United States Democratic presidential candidate Bernie Sanders reportedly called for the abolition of the CIA during his younger, more radical days.
The CIA is “a dangerous institution that has got to go,” Sanders told an audience in Vermont in October 1974, according to a Politico report.
He described America's foreign intelligence service as a tool of American corporate interests that had repeatedly toppled democratically elected leaders. The agency, he added, was accountable to no one, "except right-wing lunatics who use it to prop up fascist dictatorships.”
Sanders, who was aged 33 at the time, was running for the U.S. Senate on the Liberty Union Party ticket – an anti-war group that likened the draft to “a modern form of slavery.”
A Sanders campaign spokesman did not respond to a request for comment, though Politico writes that the candidate's allies "bristle at questions about his views from four decades ago," saying they have little to do with his current candidacy.
“I think people should look at his 25-year congressional career,” a former Sanders assistant in the House of Representatives was quoted as saying. “You don’t have to look at some speech from the early 1970s to know where he is on issues. There’s a very clear congressional record. I think he should be measured and judged on that.”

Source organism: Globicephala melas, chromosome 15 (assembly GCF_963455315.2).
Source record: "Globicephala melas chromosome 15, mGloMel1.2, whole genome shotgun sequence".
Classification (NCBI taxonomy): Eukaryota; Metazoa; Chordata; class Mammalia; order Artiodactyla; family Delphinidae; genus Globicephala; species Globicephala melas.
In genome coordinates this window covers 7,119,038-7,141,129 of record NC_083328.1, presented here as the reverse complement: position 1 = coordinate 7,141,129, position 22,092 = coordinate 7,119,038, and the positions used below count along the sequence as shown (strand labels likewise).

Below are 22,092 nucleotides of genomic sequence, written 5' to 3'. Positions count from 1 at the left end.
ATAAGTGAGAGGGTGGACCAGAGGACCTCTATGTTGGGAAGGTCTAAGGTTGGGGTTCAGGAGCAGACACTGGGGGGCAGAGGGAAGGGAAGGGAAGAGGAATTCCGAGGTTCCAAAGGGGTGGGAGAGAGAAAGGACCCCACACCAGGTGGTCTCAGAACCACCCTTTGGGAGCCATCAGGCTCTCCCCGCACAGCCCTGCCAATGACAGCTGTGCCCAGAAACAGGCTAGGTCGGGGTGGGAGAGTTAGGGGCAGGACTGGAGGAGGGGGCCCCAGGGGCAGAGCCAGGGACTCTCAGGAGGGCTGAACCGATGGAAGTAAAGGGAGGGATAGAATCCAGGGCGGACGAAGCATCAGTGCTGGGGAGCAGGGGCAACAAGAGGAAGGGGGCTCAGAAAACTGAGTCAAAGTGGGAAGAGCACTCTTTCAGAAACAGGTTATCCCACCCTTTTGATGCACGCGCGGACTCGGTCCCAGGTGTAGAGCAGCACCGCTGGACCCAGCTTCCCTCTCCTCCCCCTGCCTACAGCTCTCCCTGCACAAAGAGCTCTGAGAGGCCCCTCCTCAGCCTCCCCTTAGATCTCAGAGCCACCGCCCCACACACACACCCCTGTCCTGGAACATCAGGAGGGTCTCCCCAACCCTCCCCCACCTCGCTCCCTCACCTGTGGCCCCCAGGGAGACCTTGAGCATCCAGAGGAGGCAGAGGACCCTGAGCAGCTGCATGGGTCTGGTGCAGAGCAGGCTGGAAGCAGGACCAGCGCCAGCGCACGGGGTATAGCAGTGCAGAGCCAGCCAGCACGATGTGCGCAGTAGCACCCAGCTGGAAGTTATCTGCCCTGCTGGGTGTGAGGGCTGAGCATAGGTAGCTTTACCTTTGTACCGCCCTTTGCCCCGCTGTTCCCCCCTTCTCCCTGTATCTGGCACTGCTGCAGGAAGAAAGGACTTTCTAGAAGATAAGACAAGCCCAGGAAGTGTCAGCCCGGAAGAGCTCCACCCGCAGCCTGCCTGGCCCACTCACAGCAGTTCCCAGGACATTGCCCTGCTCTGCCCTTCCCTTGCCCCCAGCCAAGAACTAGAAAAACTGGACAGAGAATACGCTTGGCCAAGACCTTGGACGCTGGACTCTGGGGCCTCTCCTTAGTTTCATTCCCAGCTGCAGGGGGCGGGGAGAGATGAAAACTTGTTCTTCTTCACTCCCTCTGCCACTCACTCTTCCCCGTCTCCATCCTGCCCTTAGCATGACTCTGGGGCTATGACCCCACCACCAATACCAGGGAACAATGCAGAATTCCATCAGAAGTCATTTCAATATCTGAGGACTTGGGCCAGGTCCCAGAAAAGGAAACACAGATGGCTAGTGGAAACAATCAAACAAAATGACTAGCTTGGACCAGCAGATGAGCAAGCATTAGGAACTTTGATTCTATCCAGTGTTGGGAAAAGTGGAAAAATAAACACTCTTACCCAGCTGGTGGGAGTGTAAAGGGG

But that didn't stop supporters of Sanders' Democratic rival Hilary Clinton from putting in the knife.
“Abolishing the CIA in the 1970s would have unilaterally disarmed America during the height of the Cold War and at a time when terrorist networks across the Middle East were gaining strength," said Jeremy Bash, who served as chief of staff to CIA director Leon Panetta and now advises Clinton’s campaign.
“If this is a window into Sanders’ thinking, it reinforces the conclusion that he’s not qualified to be commander in chief.”
Sanders’ unexpectedly strong performance in the presidential race has Democratic Party leaders concerned that his early radicalism would be rich fodder for the Republicans, should he win the Democratic nomination.
His CIA statement in 1974, though extreme, was not entirely at odds with the tenor of the time. Shortly after he made his comment, a congressional panel known as the Church Committee published a series of damning reports on agency abuses, like assassination attempts against foreign leaders and illegal domestic spying on Vietnam War protesters.
After his election to Congress in 1990, Sanders toned down his anti-CIA rhetoric and shifted his focus from the morality of the agency to the size and lack of transparency of U.S. intelligence budgets.
In 1996, he proposed an amendment to cut the intelligence budget by 10 percent and has been a vehement opponent of the expanded powers of U.S. intelligence agencies since the September 11, 2001, attacks.
He was among the 66 House members who voted against the 2001 Patriot Act and he also opposed last year’s USA Freedom Act — which undid parts of the Patriot Act — on the grounds that it didn’t go far enough.
When Edward Snowden’s leaked National Security Agency secrets in 2013, Sanders described his action as “extremely important” for revealing “the degree to which the NSA has abused its authority and violated our constitutional rights.”
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